Additionally, the levels of Bcl-2 and Mcl-1 were higher in visceral KS
lesions compared to levels observed in cutaneous and mucosal KS. This study
demonstrates that late tumour stages of KS in tissues from HIV-positive
patients are associated with high levels of LANA-1, HIF-1alpha and of the
anti-apoptotic proteins, Bcl-2 and Mcl-1. Finally, the expression of these
proteins can be potentially used as a tissue biomarker in defining patients
with a higher risk of disease progression.
J Biol Chem. 2009 Apr 24;284(17):11364-73. Epub 2009 Feb 9.
Activation of the oxidative stress pathway by HIV-1 Vpr leads to induction
of hypoxia-inducible factor 1alpha expression.
Deshmane SL, Mukerjee R, Fan S, Del Valle L, Michiels C, Sweet T, Rom I,
Khalili K, Rappaport J, Amini S, Sawaya BE.
Department of Neuroscience and Center for Neurovirology, Temple University
School of Medicine, Philadelphia, Pennsylvania 19122, USA.
The detection of biomarkers of oxidative stress in brain tissue and
cerebrospinal fluid of patients with human immunodeficiency virus, type 1
(HIV)-associated dementia indicates the involvement of stress pathways in
the neuropathogenesis of AIDS. Although the biological importance of
oxidative stress on events involved in AIDS neuropathogenesis and the HIV-1
proteins responsible for oxidative stress remain to be elucidated, our
results point to the activation of hypoxia-inducible factor 1 (HIF-1) upon
HIV-1 infection and its elevation in brain cells of AIDS patients with
dementia. HIF-1 is a transcription factor that is responsive to oxygen.
Under hypoxic conditions, HIF-1alpha becomes stable and translocates to the
nucleus where it dimerizes with aryl hydrocarbon receptor nuclear
translocator and modulates gene transcription. Activation of HIF-1 can also
be mediated by the HIV-1 accessory protein Vpr. In addition, cellular
components, including reactive oxygen species, contribute to the induction
of HIF-1alpha. Our results show that Vpr induces reactive oxygen species by
increasing H(2)O(2) production, which can contribute to HIF-1alpha
accumulation. Interestingly, increased levels of HIF-1alpha stimulated HIV-1
gene transcription through HIF-1 association with HIV-1 long terminal
repeat. These observations point to the existence of a positive feedback
interplay between HIF-1alpha and Vpr and that, by inducing oxidative stress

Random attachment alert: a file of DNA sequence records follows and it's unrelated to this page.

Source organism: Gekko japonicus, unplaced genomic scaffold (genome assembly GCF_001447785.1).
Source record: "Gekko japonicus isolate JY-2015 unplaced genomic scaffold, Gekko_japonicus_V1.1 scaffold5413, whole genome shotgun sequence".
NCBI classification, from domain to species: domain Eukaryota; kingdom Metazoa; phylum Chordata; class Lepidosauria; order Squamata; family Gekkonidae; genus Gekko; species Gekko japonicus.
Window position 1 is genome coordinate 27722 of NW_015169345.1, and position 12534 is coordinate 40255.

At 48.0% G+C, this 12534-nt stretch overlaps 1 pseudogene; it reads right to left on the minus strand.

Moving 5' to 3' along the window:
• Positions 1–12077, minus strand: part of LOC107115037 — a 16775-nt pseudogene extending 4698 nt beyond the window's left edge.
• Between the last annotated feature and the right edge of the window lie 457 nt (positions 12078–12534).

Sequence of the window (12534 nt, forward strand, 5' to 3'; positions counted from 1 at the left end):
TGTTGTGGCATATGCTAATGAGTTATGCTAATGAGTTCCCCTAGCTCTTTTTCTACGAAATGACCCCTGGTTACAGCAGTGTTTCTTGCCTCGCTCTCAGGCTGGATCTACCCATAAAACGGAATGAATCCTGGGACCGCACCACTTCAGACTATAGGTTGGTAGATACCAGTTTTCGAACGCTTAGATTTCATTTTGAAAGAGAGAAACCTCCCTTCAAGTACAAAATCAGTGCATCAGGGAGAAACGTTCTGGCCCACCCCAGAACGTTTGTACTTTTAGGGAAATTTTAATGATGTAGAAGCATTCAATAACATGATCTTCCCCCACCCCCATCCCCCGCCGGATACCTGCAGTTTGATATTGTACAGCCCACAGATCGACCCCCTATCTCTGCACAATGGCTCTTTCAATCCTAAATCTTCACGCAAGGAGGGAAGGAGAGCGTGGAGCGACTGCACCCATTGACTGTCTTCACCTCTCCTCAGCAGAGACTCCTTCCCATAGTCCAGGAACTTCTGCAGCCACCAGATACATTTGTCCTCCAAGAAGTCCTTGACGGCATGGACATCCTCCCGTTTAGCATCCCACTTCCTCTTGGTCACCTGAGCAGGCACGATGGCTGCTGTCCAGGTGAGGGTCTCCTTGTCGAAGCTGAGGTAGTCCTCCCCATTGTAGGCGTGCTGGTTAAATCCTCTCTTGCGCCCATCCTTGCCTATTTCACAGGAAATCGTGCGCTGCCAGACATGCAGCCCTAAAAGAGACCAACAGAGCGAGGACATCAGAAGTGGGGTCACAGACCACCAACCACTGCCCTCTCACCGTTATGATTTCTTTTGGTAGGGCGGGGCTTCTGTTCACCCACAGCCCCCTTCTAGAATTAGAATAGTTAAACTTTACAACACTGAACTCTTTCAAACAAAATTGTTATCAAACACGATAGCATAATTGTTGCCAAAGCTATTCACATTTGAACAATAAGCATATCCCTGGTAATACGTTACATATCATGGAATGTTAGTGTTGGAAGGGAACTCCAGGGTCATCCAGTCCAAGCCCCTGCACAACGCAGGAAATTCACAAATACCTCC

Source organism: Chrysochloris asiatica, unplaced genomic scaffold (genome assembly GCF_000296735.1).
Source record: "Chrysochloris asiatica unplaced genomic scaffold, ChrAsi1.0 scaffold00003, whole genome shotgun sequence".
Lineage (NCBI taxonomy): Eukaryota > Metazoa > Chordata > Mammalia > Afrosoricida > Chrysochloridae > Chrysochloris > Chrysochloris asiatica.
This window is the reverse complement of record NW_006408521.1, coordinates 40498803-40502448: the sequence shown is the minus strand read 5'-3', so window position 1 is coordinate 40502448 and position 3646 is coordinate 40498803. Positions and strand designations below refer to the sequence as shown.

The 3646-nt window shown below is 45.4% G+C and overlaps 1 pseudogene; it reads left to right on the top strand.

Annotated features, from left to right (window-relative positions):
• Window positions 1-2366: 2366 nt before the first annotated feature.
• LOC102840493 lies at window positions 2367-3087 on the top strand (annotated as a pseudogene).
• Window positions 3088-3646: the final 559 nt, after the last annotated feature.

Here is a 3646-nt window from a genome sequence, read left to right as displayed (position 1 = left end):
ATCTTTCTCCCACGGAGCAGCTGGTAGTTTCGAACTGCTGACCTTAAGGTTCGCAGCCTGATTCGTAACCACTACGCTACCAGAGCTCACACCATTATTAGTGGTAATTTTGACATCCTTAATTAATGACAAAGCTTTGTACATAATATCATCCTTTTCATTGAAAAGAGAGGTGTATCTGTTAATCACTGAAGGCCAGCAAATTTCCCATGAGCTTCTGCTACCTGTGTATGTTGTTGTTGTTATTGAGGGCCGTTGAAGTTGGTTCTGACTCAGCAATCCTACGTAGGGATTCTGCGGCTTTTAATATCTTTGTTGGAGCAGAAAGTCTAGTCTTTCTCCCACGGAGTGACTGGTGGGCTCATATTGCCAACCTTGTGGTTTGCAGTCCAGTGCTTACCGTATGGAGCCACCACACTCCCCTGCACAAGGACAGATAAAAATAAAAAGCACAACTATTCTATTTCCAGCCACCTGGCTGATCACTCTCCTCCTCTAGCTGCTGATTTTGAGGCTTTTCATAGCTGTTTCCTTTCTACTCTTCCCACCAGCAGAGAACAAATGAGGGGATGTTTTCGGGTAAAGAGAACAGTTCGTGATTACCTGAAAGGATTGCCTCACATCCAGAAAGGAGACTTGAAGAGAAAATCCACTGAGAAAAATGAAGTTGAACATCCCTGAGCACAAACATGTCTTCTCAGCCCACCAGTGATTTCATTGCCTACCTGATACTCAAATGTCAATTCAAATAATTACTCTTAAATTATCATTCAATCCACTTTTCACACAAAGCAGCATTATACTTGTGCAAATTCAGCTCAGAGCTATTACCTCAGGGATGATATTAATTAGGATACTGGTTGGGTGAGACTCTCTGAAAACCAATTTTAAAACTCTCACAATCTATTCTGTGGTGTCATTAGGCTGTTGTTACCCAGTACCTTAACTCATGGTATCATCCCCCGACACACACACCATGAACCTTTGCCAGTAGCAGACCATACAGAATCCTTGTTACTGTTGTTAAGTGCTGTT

via activation of HIF-1, Vpr can induce HIV-1 gene expression and
dysregulate multiple host cellular pathways.
Med Hypotheses. 2002 Jun;58(6):439-43.
Human-bacteria nitric oxide cycles in HIV-1 infection.
Zhang H, Boring D, Haverkos H.
Food and Drug Administration, Center for Drug Evaluation and Research,
Division of Antiviral Drug Products, Rockville, USA.
HIV infection, however, the NO(3)(-) is converted into NO and nitrite
NO(2)(-) and recirculated in the body, perhaps as a result of concomitant
opportunistic bacterial infections and cellular hypoxia...
Ann N Y Acad Sci. 2001 Nov;946:82-94.
Pathogenesis of HIV-related pulmonary hypertension.
Pellicelli AM, Palmieri F, Cicalini S, Petrosillo N.
Istituto Nazionale per le Malattie Infettive, Lazzaro Spallanzani, IRCCS,
...Chronic hypoxia is observed with
increased frequency in HIV patients...
Indian J Pediatr. 1999 Nov-Dec;66(6):895-904.
Pulmonary manifestations of pediatric HIV infection.
Khare MD, Sharland M.
Pediatric Infectious Diseases Unit, St. George's Hospital, London, United
Vertically acquired HIV infection is becoming increasingly common in India.
The main clinical manifestations of HIV in childhood are growth failure,
lymphadenopathy, chronic cough and fever, recurrent pulmonary infections,
and persistent diarrhea... The commonest AIDS
diagnosis in infancy is PCP, presenting in infancy with tachypnea, hypoxia,
and bilateral opacification on chest-X-ray (CXR)...
J Med Assoc Thai. 1996 Aug;79(8):477-85.
Pulmonary infections in HIV infected patients.
Mootsikapun P, Chetchotisakd P, Intarapoka B.
Department of Medicine, Faculty of Medicine, Khon Kaen University, Thailand.
We retrospectively reviewed causes, clinical presentations and chest
radiographs of pulmonary infections in symptomatic HIV infected patients
diagnosed in Srinagarind Hospital from February 1992 to 1994. We found 95
episodes of pulmonary infections in 88 HIV infected patients enrolled in our
review. The three most common pathogens were Mycobacterium tuberculosis
(37.2%), Pneumocystis carinii (23.8%), and Cryptococcus (15.2%). Coexistent
pulmonary infections were seen in 10.5 per cent, mostly due to P. carinii
and Cryptococcus neoformans. Extrapulmonary infections were also common,
particularly with M. tuberculosis (49%) and C. neoformans (100%). The common
clinical presentations were fever, dyspnea, and cough which frequency varied
among the organisms. Chest radiographs were nonspecific, the most common
finding was bilateral pulmonary infiltrates except that bacterial pneumonia
usually presented with unilateral infiltrates. All patients wit PC had
significant hypoxia (PaO2 < 70 mmHg)...